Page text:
What Is Auditory Training?

Patients who receive cochlear implants will need auditory training in order to accurately discern various sounds.
Without auditory training, devices like hearing aids are not very useful for the patient.
Article Details
  • Written By: Mary McMahon
  • Edited By: Kristen Osborne
  • Images By: Yahoo! Accessibility Lab, Dotweb.dk
  • Last Modified Date: 14 October 2014
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Auditory training is a process that involves teaching the brain to listen. People without hearing impairments and auditory processing disorders learn how to listen naturally at a very young age and may not remember this process. During this type of training, people are provided with auditory stimuli and coaching that helps them learn to identify and distinguish sounds. Auditory training is usually supervised by an audiologist or speech-language pathologist.

People who are hard of hearing may choose to wear hearing aids or Cochlear implants to improve their hearing. These devices may be worn full time or part of the time, depending on the preference of the patient, and the patient can opt to continue using sign language and other communication techniques in addition to speaking. However, just inserting an implant or hearing aid is not enough. The device needs to be adjusted so that the patient can hear comfortably and the patient must learn how to interpret the sounds that enter the ear. This requires auditory training, with patients listening to music, spoken words, and other auditory stimuli.

When these devices are initially installed, it can be overwhelming. A flood of noise enters the ear and the brain has difficulty interpreting it. Over time, auditory training allows the patient to discriminate between different sounds and to attach meaning to sounds. For example, horns evolve from loud and obnoxious noises to warning signals that alert people to dangers. Without training, devices like hearing aids are not very useful for the patient.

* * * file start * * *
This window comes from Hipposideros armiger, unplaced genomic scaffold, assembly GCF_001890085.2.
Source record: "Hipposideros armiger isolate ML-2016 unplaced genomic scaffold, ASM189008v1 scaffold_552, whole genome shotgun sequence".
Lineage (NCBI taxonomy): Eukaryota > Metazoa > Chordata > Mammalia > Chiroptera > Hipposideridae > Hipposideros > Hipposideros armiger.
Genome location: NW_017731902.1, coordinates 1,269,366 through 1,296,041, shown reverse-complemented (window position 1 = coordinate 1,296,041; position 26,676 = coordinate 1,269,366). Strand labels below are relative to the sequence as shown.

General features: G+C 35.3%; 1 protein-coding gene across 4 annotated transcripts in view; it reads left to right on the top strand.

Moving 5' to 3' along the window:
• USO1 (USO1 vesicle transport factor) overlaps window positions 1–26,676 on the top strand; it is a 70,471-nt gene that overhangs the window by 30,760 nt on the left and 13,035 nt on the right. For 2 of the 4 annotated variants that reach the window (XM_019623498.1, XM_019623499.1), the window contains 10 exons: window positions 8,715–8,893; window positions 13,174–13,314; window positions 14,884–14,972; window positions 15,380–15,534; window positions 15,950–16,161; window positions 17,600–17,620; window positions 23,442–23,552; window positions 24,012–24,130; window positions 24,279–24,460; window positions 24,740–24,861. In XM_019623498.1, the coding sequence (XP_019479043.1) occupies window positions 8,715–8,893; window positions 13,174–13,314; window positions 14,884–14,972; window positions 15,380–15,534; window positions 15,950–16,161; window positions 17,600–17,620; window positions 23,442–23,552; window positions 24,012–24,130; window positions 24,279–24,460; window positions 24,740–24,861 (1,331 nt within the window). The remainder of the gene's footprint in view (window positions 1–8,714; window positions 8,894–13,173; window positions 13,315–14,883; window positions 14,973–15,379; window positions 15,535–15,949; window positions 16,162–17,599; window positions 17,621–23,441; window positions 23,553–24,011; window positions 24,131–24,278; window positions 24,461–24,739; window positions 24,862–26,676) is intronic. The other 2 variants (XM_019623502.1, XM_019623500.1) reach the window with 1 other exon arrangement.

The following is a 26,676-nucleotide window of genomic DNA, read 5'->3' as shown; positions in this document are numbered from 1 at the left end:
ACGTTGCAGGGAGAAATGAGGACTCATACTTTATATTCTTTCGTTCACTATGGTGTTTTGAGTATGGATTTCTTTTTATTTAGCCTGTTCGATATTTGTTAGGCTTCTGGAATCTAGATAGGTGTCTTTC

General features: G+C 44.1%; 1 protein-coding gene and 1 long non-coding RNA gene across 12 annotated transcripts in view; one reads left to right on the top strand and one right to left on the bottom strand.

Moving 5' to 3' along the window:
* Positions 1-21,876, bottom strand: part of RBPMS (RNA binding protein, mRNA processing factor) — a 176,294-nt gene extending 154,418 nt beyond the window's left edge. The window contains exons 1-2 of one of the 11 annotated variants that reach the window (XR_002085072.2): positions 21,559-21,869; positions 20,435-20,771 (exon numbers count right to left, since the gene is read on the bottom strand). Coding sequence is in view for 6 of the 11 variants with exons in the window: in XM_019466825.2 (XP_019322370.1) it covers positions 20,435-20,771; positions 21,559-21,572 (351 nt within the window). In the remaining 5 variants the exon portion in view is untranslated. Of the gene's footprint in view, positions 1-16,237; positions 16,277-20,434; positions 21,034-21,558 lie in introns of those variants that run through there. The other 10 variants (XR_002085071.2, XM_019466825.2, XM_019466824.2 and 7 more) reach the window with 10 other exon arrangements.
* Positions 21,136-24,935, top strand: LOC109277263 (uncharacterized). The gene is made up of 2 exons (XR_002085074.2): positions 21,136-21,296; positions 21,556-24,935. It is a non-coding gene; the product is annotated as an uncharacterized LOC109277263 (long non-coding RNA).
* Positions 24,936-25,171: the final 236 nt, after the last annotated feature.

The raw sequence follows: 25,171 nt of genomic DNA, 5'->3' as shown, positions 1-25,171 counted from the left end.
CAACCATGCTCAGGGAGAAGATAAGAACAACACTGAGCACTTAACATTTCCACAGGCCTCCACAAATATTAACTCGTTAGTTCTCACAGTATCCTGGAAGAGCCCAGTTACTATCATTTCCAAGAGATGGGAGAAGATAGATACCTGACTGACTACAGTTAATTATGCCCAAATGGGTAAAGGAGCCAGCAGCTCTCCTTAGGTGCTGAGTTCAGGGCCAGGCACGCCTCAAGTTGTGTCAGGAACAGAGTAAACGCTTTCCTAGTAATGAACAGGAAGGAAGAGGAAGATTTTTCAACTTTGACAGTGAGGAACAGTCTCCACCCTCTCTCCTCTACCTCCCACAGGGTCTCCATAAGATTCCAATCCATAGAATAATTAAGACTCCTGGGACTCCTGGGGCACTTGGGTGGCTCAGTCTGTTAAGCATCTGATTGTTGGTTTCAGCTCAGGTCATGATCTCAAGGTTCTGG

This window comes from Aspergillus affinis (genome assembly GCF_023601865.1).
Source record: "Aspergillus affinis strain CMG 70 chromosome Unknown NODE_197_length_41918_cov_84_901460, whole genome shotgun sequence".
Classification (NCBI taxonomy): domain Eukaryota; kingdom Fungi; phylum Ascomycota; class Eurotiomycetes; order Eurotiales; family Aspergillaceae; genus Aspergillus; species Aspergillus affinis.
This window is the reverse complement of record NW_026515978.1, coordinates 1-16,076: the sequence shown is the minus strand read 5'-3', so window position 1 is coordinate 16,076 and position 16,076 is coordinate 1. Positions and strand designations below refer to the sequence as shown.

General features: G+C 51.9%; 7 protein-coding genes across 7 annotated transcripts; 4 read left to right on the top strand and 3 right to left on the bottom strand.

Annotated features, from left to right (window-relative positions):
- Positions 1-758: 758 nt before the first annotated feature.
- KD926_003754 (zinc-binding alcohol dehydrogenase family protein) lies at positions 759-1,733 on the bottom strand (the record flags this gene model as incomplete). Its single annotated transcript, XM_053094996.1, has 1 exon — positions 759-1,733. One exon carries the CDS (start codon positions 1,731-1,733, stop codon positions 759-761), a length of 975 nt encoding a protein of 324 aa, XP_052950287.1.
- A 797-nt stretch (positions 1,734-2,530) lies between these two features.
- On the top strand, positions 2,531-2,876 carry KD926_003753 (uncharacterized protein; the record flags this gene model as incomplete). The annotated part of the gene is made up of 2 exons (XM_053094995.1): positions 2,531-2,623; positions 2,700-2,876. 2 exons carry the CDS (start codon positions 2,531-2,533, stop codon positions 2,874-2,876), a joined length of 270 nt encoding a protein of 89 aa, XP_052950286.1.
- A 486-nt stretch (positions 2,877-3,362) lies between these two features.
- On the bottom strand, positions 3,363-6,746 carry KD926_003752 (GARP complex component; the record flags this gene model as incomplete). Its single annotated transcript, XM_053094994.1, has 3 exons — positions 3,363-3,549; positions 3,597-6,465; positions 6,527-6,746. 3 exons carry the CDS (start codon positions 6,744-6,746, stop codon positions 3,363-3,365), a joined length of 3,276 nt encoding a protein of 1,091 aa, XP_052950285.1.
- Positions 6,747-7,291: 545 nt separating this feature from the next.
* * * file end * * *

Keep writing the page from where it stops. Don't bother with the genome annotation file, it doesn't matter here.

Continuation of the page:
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People with auditory processing disorders can also benefit from auditory training. In an auditory processing disorder, hearing is functionally fine, but the brain has difficulty making sense of the information. A speech-language pathologist works with the patient to help him or her identify sounds, distinguish between them, and develop listening skills. Training of this nature can also be provided to people recovering from strokes and other injuries that impede auditory processing or damage the hearing.

Some people have suggested that auditory training can also be useful for patients with autism spectrum disorders and other intellectual and developmental disabilities. While not formally endorsed by professional organizations such as the American Academy of Pediatrics, this treatment can be one option to consider. This type of training can help patients who are sensitized to auditory stimuli deal with the world around them and it may also improve communication skills and help patients feel more comfortable in noisy environments. It is important to note that treatments like auditory training are not cures, but rather approaches to management that can help people cope with their environment.

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Discuss this Article

JessicaLynn
Post 3

I have a friend who works with autistic kids, and one of the kids she was working with started auditory training a little while ago. From what my friend told me, it's been fairly helpful, even though it isn't formally recommended by any organization.

A lot of autistic kids are really sensitive to sounds, so they can get really overwhelmed by ambient noise, especially in school. The kid my friend was working with was having a lot of difficult learning, because he couldn't concentrate. However, the auditory training seems to have helped him focus a little bit better.

starrynight
Post 2

@JaneAir - Yeah, you definitely have to learn what sounds mean when you're younger, but as the article said, most people don't actually remember doing that. I don't!

The only thing I can think of that comes close to that is learning what different sounds on the computer meant when I was younger and we first got a computer. You know, one sound meant you had a new email, another sound meant there was something wrong? You have to learn to associate those specific sounds with what they actually mean. I imagine auditory memory training works in a similar way.

JaneAir
Post 1

I had no idea people who got hearing aids to help them hear better had to go through any kind of auditory processing training. I figured that you would just put the device in, and you would be good to go!

However, I guess it makes sense because as the article said, everyone learns to process what they're hearing at a young age. If you have some kind of hearing impairment, then you would never have gone through that process. So just being able to hear isn't enough, you have to train your brain to process the information. Very interesting.

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